2. Grammar of flavors and their infinite combinations (by Niki Segnit): a cookbook for beginners and also for experienced chefs because it offers combinations of different flavors, starting with 99 ingredients and reaching 900 combinations.
3. Chef's Manual. Technique, tools, recipes. The chef's advice to hone skills and creativity in the kitchen (by Claudio Sadler): the Italian chef Claudio Sadler explains in a clear, simple and exhaustive way the basic cooking techniques: boiling, frying, baking and 60 recipes for many different occasions.
4. Alchemy in the kitchen. Ingredients, techniques and tricks for dishes that look like magic (by Shamira Gatta): the young chef Shamira Gatta offers a cookbook that analyzes the ingredients, techniques, preparations and tricks of great chefs.
Some children have the urge to cook in their blood. If they are good and curious, try these books all for them.
1. I learn to cook (by Wheatley Abigail): clear, simple but complete recipes for little cooks aged 5 to 8. Graphically beautiful with many designs.
2. My first cookbook (by Angela Wilkes and Stephen Cartwright): A book to explain basic cooking techniques to little cooks aged 5 to 8 and to learn how to cook many tasty dishes. Simple instructions and lots of drawings.
3. The little chef's manual (by Maija Koski and Mikka Jarvinen): A cookbook for parents who want to involve their children (aged 3 and up) in cooking together.
4. My baby did this! Recipes and seasonal stories for little cooks (by Daniela Maniscalco and Carlotta Benedetti): 36 easy recipes for children aged 4 and up and for parents who want to cook with their children.
Little child cooks are growing up. We have chosen for them these 3 fun and curious cookbooks with many culinary recipes.
1. Japanese cuisine with manga (by Yoko Ishihara and Chihiro Hattori): How many times in manga do you see a Japanese dish? How do you cook? What does it taste like? You can find out with this illustrated guide dedicated to kids but also to those who love oriental cuisine and Japanese comics.
2. I am the chef! Junior Masterchef Italy: A selection of recipes from the Junior Masterchef Italia TV program. Dishes for great little chefs.
3. Grandma Duck Handbook (by M. Gentilini): this is the magnificent reproduction of the famous first edition of the "Manual of Nonna Papera", published in 1970 with many recipes and nice curiosities.
4. ABC of cooking for children (by Corrado Trevisan and Zoe Bertotti): Corrado Trevisan, one of the founders of slow food, wrote this fun cookbook suitable for children and teenagers with his niece Zoe. Ages 8 and up.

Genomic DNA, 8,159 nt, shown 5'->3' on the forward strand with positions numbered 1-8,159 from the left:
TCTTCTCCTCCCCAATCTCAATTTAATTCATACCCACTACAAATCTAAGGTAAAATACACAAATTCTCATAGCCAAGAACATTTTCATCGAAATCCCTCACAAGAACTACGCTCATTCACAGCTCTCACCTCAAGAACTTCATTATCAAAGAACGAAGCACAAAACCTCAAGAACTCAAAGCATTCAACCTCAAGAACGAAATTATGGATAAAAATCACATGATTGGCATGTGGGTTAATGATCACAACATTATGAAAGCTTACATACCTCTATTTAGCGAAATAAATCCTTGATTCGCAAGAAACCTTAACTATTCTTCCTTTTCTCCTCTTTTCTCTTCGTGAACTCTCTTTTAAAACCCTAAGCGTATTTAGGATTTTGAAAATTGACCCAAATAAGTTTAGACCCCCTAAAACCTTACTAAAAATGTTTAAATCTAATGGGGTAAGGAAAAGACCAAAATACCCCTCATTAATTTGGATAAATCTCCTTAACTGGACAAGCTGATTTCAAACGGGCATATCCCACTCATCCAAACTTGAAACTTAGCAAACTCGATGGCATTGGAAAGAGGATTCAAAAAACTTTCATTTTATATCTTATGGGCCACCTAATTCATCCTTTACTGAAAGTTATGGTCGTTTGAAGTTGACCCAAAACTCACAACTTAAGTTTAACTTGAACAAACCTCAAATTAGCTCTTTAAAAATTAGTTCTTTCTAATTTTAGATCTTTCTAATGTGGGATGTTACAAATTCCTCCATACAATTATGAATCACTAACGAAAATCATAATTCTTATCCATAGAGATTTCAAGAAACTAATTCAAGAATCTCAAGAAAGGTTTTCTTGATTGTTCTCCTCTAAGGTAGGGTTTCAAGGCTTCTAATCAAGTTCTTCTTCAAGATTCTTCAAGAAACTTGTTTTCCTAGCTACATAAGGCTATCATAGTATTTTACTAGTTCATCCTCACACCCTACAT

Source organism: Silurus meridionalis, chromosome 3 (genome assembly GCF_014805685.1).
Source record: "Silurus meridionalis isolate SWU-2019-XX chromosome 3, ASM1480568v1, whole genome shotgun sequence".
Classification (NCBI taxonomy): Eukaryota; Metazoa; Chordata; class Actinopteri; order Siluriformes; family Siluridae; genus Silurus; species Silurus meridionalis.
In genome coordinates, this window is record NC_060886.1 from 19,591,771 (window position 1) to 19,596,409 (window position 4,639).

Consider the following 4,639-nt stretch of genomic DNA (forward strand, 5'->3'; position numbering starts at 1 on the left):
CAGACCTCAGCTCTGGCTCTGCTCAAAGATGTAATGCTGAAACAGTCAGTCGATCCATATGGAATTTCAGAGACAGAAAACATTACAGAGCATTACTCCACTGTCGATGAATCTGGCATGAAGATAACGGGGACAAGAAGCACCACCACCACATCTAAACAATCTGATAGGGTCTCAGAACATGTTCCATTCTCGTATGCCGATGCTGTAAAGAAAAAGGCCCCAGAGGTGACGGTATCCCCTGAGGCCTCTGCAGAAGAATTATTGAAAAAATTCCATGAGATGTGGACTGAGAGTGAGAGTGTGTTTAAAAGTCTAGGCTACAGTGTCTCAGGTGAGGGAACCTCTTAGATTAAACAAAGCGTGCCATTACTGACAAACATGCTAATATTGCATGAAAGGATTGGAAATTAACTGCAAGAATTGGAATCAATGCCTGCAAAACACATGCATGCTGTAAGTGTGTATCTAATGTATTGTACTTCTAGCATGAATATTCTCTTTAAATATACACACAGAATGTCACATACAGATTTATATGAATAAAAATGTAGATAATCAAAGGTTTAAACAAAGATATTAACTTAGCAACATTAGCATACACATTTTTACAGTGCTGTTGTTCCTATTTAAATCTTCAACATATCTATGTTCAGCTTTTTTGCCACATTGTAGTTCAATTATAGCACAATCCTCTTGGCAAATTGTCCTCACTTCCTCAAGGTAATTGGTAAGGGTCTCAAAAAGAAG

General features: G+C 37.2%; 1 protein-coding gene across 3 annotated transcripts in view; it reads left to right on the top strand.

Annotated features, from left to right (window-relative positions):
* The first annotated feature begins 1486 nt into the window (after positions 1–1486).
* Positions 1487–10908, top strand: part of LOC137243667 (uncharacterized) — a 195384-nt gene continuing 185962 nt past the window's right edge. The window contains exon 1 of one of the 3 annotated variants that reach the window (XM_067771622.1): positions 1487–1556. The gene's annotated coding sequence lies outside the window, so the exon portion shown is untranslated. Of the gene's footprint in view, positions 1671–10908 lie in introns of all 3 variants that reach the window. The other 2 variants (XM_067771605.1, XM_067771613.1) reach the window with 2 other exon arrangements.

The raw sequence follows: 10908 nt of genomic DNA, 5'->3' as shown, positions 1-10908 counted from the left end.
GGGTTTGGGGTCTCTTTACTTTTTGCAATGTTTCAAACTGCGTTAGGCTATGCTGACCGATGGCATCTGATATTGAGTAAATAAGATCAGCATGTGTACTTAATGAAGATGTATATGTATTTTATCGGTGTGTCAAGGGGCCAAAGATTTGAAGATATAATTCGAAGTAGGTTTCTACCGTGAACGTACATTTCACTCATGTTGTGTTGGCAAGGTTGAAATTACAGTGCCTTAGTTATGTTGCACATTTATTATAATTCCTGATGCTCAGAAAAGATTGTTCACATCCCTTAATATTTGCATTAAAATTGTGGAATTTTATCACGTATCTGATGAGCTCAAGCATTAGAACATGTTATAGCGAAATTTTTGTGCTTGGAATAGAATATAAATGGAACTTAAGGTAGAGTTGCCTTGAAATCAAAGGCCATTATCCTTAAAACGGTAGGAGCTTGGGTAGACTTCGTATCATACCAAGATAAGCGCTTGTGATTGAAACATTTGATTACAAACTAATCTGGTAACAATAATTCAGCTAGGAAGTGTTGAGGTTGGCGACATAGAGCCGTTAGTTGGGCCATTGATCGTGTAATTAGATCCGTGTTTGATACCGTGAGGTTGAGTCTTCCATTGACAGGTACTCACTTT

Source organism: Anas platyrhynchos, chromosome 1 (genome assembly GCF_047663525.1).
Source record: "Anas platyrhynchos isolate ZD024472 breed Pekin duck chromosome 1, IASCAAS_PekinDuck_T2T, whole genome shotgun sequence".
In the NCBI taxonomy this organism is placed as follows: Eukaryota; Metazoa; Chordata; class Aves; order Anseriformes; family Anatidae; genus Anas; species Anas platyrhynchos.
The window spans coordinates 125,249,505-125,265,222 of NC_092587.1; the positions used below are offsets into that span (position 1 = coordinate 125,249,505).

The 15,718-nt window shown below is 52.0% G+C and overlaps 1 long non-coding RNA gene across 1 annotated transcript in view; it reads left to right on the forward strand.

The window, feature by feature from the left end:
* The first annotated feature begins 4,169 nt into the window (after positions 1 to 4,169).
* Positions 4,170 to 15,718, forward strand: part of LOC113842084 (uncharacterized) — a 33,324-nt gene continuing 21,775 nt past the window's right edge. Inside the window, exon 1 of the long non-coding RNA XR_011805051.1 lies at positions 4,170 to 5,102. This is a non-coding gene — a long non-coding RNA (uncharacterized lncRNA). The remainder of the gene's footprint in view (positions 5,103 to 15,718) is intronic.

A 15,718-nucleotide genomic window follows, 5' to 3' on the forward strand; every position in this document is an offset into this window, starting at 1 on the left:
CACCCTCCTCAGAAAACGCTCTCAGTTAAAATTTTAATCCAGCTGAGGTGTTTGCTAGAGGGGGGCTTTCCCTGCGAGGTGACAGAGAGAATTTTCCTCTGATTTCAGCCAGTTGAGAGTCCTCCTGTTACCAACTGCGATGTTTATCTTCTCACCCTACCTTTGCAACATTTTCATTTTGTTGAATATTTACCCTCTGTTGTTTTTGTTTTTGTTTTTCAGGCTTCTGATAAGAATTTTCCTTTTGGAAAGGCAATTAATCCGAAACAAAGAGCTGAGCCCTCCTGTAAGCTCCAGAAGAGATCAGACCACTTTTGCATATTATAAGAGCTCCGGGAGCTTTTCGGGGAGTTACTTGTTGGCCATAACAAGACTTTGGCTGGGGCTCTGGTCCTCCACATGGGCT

If you have chosen to become vegan, you often find yourself not knowing what to cook because you don't know how to combine the ingredients and how to use them. Vegan cookbooks are now many and all valid, and they are an excellent gift for vegans.
1. Italian regional vegan cuisine (by Gabriele Palloni): the vegan chef Gabriele Palloni, offers 250 simple recipes of Italian cuisine, here revisited in a vegan key. The book deals with appetizers, first courses, main courses, side dishes and desserts.
2. Vegans born. 500 easy, simple, delicious, nutritious and genuine recipes (by Douglas McNish and L. Better): 500 innovative but simple vegan recipes, for all occasions. Delicious dishes even for those who are not vegan.
3. Vegulous flavors. Toppings, sauces and ideas for delicious vegan cuisine (by Cristiano Bonolo and Silvia De Bernardin): A book dedicated to sauces, dressings, sauces and creams to make a dish tastier. 50 recipes of appetizers, first and second courses, ethnic dishes and desserts.
4. Vegan sweets. Small vegan pastry manual: all the basics and many easy recipes: even the pastry can be vegan! 50 easy-to-make recipes with tricks, curiosities and detailed explanations.
5. The vegan diet: The Best Recipes and Food Tips to Live Health and Fit, without sacrifices (by Barbara Gallo): Recipes but not only: also tips, benefits and curiosities about vegan nutrition.
Even vegetarian cuisine now knows no bounds, you can cook practically anything.
1. Vegetarian (by Martha Stewart): Over 200 illustrated recipes for savory and delicious dishes to amaze your family and guests every day.
2. The green spoon. The bible of vegetarian cuisine (by W. Pedrotti and G. Piangiani): Over 700 recipes for appetizers, first courses, main courses, desserts but also herbal teas. The book also offers advice and practical information on vegetarian nutrition.
3. The Green Spoon. Over 700 vegetarian recipes (by W. Pedrotti): A cookbook-guide with very useful nutritional information for vegetarians. And then over 700 recipes, fully and comprehensively explained.
4. The Silver Spoon. Italian vegetarian dishes: over 100 recipes from appetizers to desserts. Because vegetables are not just a salad dish.
5. Vegetarian cooking school (by Lena Tritto): a real vegetarian cooking course with illustrated recipes, explained by Lena Tritto, cooking and energy nutrition teacher.
Our Italian cuisine, traditional, tasty, typical of the Mediterranean diet. But are we sure we're cooking all his beautiful dishes?
1. Italian regional cuisine in over 5000 recipes (by Alessandro Molinari Pradelli): a cookbook and recipe book to be kept with care, more than 5000 regional recipes (appetizers, soups, pasta dishes, risottos, meat and fish main courses, side dishes, desserts). Plus a section dedicated to cheeses, sausages and wines.